Navigating the Intersection of Work and Mental Health
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Working Better and Stressing Less

Ideas on work and mental health

What do mindfulness and values have to do with anxiety?

"Mindfulness therapy" sounds a bit new-ageish. "Values work" might feel a bit religious. "Cognitive-behavioral therapy" feels kind of threatening as a description of counseling. We mental health people have perhaps not had the best marketing firms working on naming our therapies. 

What the heck are you signing up for when you visit a therapist who practices these approaches to mental health, particularly with anxiety? Different mental health professionals will use these approaches in different ways so I will simply share how I use them and provide some links to other sources that might be helpful. 

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Mindfulness is basically paying attention on purpose to your experience and trying not to judge anything during the process. Our attention is split in so many ways today: Email, Facebook, Instagram, SnapChat, cell phone, iPhone, iPad, television, game consoles, and a bunch of other things I'm too behind on technology to even know about.  Our brains are tired. They have to go a million miles an hour every day. Mindfulness is like stretching and strengthening for the mind. I help my clients begin to practice it formally so they can be more intentional about their experiences. 

Values work is about identifying what your life is supposed to be about and finding ways to live in that direction, now. This isn't about goals, planned accomplishments, or "bucket lists." Funny stories that people tell at your funeral are probably the result of bucket list accomplishments. Values are the things about you that make everyone's hearts ache when you're gone.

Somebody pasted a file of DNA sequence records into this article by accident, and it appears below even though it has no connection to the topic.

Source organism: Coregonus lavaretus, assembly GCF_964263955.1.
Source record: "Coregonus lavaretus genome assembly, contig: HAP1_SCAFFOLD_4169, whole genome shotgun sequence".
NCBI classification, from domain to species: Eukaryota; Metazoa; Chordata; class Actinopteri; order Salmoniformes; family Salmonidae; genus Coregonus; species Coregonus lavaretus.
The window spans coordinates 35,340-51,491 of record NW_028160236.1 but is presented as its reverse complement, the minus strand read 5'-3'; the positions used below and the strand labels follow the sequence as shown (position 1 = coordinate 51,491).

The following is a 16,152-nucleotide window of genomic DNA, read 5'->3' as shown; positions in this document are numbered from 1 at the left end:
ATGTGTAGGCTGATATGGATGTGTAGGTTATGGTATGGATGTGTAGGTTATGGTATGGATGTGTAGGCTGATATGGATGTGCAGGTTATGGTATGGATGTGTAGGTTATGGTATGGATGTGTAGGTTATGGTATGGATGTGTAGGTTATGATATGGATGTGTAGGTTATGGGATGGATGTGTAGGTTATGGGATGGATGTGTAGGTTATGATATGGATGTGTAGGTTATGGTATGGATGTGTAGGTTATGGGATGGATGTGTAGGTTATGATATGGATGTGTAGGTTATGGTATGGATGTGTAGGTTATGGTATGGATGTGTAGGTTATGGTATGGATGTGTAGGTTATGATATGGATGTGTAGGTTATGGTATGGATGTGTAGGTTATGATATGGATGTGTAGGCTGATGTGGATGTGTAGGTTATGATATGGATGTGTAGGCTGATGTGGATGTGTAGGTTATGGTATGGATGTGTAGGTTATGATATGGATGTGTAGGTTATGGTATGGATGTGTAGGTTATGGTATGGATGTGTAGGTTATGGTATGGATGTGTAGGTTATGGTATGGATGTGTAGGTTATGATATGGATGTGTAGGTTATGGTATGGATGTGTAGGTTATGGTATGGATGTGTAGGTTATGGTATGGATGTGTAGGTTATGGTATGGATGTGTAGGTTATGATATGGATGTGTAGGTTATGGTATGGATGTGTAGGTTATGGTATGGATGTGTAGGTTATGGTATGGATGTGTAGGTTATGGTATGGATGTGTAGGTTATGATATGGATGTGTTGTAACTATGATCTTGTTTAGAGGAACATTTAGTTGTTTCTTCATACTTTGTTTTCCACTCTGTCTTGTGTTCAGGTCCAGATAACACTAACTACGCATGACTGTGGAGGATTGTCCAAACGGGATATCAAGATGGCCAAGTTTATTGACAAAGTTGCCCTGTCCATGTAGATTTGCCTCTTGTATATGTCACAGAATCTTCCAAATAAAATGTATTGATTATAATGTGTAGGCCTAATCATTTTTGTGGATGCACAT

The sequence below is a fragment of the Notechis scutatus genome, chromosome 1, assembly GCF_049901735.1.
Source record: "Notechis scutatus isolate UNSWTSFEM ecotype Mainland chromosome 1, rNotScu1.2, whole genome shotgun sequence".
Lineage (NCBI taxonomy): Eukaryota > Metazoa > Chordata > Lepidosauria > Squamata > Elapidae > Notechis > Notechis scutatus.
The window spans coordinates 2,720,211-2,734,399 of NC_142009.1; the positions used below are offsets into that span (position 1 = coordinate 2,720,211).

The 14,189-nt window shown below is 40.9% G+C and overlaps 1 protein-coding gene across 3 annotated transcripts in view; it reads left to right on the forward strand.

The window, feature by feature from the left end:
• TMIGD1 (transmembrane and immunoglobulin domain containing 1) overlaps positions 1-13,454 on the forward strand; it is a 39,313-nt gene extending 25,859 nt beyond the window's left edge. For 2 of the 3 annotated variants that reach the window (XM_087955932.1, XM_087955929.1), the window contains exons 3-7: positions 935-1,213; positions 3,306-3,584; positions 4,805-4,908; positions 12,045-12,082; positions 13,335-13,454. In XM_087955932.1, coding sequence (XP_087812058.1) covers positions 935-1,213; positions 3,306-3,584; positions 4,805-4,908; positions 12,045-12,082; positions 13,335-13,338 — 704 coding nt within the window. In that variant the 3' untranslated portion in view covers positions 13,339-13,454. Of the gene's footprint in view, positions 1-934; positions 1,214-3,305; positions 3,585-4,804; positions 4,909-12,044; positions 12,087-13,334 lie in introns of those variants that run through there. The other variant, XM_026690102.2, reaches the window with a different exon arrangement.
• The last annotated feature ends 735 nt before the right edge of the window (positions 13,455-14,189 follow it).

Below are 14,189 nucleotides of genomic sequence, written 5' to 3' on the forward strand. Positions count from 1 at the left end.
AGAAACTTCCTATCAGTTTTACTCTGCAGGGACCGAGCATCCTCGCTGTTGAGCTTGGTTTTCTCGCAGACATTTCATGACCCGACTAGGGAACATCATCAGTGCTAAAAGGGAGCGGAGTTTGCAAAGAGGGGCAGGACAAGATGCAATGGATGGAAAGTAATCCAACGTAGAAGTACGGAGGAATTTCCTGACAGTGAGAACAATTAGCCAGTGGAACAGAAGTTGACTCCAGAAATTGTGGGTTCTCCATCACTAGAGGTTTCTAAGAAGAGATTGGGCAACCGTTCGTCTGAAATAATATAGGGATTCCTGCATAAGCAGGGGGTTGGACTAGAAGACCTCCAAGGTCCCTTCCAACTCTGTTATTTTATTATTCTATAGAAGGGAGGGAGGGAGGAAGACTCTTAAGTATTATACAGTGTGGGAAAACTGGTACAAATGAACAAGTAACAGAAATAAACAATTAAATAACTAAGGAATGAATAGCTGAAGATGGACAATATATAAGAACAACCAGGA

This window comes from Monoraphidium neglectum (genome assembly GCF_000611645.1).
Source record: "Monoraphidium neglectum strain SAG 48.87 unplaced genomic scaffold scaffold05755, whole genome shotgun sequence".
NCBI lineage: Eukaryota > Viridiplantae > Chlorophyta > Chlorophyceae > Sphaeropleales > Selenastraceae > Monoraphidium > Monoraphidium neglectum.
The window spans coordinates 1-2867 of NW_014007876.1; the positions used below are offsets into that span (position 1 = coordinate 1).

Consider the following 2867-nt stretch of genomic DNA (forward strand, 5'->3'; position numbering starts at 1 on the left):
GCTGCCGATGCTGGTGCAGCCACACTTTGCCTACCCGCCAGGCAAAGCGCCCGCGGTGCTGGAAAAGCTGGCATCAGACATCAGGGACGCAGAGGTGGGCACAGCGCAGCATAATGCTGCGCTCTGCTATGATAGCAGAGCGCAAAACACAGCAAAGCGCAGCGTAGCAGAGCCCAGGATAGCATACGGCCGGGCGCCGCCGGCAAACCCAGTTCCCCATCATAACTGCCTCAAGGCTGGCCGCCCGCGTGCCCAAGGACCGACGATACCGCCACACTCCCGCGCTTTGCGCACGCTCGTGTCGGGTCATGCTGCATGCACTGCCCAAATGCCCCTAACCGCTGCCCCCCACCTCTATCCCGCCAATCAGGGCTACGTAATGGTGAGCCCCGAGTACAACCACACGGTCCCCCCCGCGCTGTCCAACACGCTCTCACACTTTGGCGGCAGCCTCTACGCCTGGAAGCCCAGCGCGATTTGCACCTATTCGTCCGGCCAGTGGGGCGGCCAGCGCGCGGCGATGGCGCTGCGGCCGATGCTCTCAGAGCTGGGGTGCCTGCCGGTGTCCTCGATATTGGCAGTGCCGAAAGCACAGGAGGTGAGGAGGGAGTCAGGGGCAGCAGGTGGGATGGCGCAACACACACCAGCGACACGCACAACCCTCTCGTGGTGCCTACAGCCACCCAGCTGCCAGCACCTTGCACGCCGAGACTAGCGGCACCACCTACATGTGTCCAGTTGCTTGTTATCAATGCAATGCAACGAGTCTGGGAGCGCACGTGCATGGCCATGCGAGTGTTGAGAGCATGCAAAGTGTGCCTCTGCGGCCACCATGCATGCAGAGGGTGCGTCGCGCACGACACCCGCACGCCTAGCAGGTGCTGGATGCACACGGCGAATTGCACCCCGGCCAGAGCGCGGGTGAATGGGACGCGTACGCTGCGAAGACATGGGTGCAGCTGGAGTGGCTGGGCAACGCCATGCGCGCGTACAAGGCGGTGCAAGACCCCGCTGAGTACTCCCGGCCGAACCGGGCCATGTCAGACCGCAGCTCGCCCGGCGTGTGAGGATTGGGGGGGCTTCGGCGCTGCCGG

Cognitive-behavioral therapy is a group of techniques therapists use to help you think, feel, and behave differently so that you can be present in your experiences as you develop into the person you aim to be. 

What I hope to do for my clients, is to help them slow down, pay attention, and spend as much of their energy as they can on building the kind of life they want to live and being the person they want to be and less energy on things that aren't helpful.

Here are some links to other people who have recently talked about mindfulness:

http://content.time.com/time/magazine/article/0,9171,2163560,00.html

http://www.nytimes.com/2014/01/19/magazine/breathing-in-vs-spacing-out.html?_r=0

http://portlandmindful.com/therapy-and-psychotherapies/on-bullshit-psychology/

http://contextualscience.org/

Katie Playfair